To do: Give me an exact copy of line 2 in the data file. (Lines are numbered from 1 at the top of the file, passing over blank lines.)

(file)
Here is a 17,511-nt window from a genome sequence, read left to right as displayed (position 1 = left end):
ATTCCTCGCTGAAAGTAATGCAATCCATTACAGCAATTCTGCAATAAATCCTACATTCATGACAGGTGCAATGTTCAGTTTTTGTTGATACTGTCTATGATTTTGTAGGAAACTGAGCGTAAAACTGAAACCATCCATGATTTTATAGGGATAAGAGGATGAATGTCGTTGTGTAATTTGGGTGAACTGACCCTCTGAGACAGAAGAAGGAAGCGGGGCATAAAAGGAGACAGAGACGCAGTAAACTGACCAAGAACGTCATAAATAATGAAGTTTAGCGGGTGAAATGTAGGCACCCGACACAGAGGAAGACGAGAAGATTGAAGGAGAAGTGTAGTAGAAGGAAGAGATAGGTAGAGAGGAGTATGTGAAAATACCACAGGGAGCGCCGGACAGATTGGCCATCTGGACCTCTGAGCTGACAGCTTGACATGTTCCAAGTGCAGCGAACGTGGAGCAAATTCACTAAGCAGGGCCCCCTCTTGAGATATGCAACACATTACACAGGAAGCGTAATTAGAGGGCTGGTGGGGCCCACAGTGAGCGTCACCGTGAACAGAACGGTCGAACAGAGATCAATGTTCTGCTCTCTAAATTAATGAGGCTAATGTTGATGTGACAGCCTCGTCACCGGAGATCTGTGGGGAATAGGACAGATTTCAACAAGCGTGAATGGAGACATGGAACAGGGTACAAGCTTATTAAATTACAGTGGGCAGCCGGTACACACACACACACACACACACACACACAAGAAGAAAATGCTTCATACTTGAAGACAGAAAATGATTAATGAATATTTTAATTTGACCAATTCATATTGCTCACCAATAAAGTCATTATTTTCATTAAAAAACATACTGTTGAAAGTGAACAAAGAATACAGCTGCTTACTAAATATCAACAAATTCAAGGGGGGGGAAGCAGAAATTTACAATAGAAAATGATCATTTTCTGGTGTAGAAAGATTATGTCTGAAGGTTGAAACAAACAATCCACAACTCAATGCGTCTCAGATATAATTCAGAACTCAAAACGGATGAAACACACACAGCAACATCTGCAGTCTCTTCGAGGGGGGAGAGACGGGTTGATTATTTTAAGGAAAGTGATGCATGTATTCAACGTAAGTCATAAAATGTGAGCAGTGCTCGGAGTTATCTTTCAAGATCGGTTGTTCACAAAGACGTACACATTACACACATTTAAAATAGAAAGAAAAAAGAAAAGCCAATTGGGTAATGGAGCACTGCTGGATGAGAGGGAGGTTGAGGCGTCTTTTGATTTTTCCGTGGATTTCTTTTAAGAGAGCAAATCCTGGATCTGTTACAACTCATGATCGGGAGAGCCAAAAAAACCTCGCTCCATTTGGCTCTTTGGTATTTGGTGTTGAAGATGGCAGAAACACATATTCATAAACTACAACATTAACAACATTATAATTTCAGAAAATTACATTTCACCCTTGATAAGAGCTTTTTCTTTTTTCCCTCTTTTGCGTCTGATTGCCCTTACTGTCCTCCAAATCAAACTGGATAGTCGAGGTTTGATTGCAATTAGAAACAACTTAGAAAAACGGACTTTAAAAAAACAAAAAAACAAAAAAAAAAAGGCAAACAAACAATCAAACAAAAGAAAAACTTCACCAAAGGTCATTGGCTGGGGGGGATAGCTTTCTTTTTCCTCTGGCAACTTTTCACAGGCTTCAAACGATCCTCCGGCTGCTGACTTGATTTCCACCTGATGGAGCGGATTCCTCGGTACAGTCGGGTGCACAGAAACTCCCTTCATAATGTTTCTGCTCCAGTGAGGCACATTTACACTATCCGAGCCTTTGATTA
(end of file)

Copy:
ATTCCTCGCTGAAAGTAATGCAATCCATTACAGCAATTCTGCAATAAATCCTACATTCATGACAGGTGCAATGTTCAGTTTTTGTTGATACTGTCTATGATTTTGTAGGAAACTGAGCGTAAAACTGAAACCATCCATGATTTTATAGGGATAAGAGGATGAATGTCGTTGTGTAATTTGGGTGAACTGACCCTCTGAGACAGAAGAAGGAAGCGGGGCATAAAAGGAGACAGAGACGCAGTAAACTGACCAAGAACGTCATAAATAATGAAGTTTAGCGGGTGAAATGTAGGCACCCGACACAGAGGAAGACGAGAAGATTGAAGGAGAAGTGTAGTAGAAGGAAGAGATAGGTAGAGAGGAGTATGTGAAAATACCACAGGGAGCGCCGGACAGATTGGCCATCTGGACCTCTGAGCTGACAGCTTGACATGTTCCAAGTGCAGCGAACGTGGAGCAAATTCACTAAGCAGGGCCCCCTCTTGAGATATGCAACACATTACACAGGAAGCGTAATTAGAGGGCTGGTGGGGCCCACAGTGAGCGTCACCGTGAACAGAACGGTCGAACAGAGATCAATGTTCTGCTCTCTAAATTAATGAGGCTAATGTTGATGTGACAGCCTCGTCACCGGAGATCTGTGGGGAATAGGACAGATTTCAACAAGCGTGAATGGAGACATGGAACAGGGTACAAGCTTATTAAATTACAGTGGGCAGCCGGTACACACACACACACACACACACACACACAAGAAGAAAATGCTTCATACTTGAAGACAGAAAATGATTAATGAATATTTTAATTTGACCAATTCATATTGCTCACCAATAAAGTCATTATTTTCATTAAAAAACATACTGTTGAAAGTGAACAAAGAATACAGCTGCTTACTAAATATCAACAAATTCAAGGGGGGGGAAGCAGAAATTTACAATAGAAAATGATCATTTTCTGGTGTAGAAAGATTATGTCTGAAGGTTGAAACAAACAATCCACAACTCAATGCGTCTCAGATATAATTCAGAACTCAAAACGGATGAAACACACACAGCAACATCTGCAGTCTCTTCGAGGGGGGAGAGACGGGTTGATTATTTTAAGGAAAGTGATGCATGTATTCAACGTAAGTCATAAAATGTGAGCAGTGCTCGGAGTTATCTTTCAAGATCGGTTGTTCACAAAGACGTACACATTACACACATTTAAAATAGAAAGAAAAAAGAAAAGCCAATTGGGTAATGGAGCACTGCTGGATGAGAGGGAGGTTGAGGCGTCTTTTGATTTTTCCGTGGATTTCTTTTAAGAGAGCAAATCCTGGATCTGTTACAACTCATGATCGGGAGAGCCAAAAAAACCTCGCTCCATTTGGCTCTTTGGTATTTGGTGTTGAAGATGGCAGAAACACATATTCATAAACTACAACATTAACAACATTATAATTTCAGAAAATTACATTTCACCCTTGATAAGAGCTTTTTCTTTTTTCCCTCTTTTGCGTCTGATTGCCCTTACTGTCCTCCAAATCAAACTGGATAGTCGAGGTTTGATTGCAATTAGAAACAACTTAGAAAAACGGACTTTAAAAAAACAAAAAAACAAAAAAAAAAAGGCAAACAAACAATCAAACAAAAGAAAAACTTCACCAAAGGTCATTGGCTGGGGGGGATAGCTTTCTTTTTCCTCTGGCAACTTTTCACAGGCTTCAAACGATCCTCCGGCTGCTGACTTGATTTCCACCTGATGGAGCGGATTCCTCGGTACAGTCGGGTGCACAGAAACTCCCTTCATAATGTTTCTGCTCCAGTGAGGCACATTTACACTATCCGAGCCTTTGATTA